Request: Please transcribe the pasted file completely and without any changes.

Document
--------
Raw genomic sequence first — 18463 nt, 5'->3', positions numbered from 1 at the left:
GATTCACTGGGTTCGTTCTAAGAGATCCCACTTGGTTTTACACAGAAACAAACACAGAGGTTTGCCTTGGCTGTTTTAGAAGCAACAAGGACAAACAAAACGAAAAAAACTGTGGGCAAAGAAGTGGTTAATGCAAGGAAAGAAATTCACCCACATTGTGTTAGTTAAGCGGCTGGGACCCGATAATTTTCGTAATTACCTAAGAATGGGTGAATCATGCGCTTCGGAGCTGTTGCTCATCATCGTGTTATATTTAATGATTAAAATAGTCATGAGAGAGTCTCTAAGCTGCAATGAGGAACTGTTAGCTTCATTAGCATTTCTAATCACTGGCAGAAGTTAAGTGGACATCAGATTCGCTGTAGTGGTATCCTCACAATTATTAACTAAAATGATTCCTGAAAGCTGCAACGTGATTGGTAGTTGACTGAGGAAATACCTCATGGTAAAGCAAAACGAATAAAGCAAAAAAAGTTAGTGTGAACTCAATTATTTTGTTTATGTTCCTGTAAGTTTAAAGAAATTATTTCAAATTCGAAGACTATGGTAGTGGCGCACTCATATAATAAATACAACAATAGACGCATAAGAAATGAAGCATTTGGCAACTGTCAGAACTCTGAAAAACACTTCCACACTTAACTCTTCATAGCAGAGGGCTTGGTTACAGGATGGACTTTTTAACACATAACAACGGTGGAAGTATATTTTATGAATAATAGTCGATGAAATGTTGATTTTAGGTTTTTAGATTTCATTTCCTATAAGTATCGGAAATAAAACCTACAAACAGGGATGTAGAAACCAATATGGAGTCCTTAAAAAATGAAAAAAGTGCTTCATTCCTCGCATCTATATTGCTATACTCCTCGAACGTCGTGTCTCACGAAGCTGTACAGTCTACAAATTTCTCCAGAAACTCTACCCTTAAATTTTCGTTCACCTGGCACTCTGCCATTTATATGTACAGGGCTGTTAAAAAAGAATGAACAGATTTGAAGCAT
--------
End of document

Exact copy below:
Raw genomic sequence first — 18463 nt, 5'->3', positions numbered from 1 at the left:
GATTCACTGGGTTCGTTCTAAGAGATCCCACTTGGTTTTACACAGAAACAAACACAGAGGTTTGCCTTGGCTGTTTTAGAAGCAACAAGGACAAACAAAACGAAAAAAACTGTGGGCAAAGAAGTGGTTAATGCAAGGAAAGAAATTCACCCACATTGTGTTAGTTAAGCGGCTGGGACCCGATAATTTTCGTAATTACCTAAGAATGGGTGAATCATGCGCTTCGGAGCTGTTGCTCATCATCGTGTTATATTTAATGATTAAAATAGTCATGAGAGAGTCTCTAAGCTGCAATGAGGAACTGTTAGCTTCATTAGCATTTCTAATCACTGGCAGAAGTTAAGTGGACATCAGATTCGCTGTAGTGGTATCCTCACAATTATTAACTAAAATGATTCCTGAAAGCTGCAACGTGATTGGTAGTTGACTGAGGAAATACCTCATGGTAAAGCAAAACGAATAAAGCAAAAAAAGTTAGTGTGAACTCAATTATTTTGTTTATGTTCCTGTAAGTTTAAAGAAATTATTTCAAATTCGAAGACTATGGTAGTGGCGCACTCATATAATAAATACAACAATAGACGCATAAGAAATGAAGCATTTGGCAACTGTCAGAACTCTGAAAAACACTTCCACACTTAACTCTTCATAGCAGAGGGCTTGGTTACAGGATGGACTTTTTAACACATAACAACGGTGGAAGTATATTTTATGAATAATAGTCGATGAAATGTTGATTTTAGGTTTTTAGATTTCATTTCCTATAAGTATCGGAAATAAAACCTACAAACAGGGATGTAGAAACCAATATGGAGTCCTTAAAAAATGAAAAAAGTGCTTCATTCCTCGCATCTATATTGCTATACTCCTCGAACGTCGTGTCTCACGAAGCTGTACAGTCTACAAATTTCTCCAGAAACTCTACCCTTAAATTTTCGTTCACCTGGCACTCTGCCATTTATATGTACAGGGCTGTTAAAAAAGAATGAACAGATTTGAAGCAT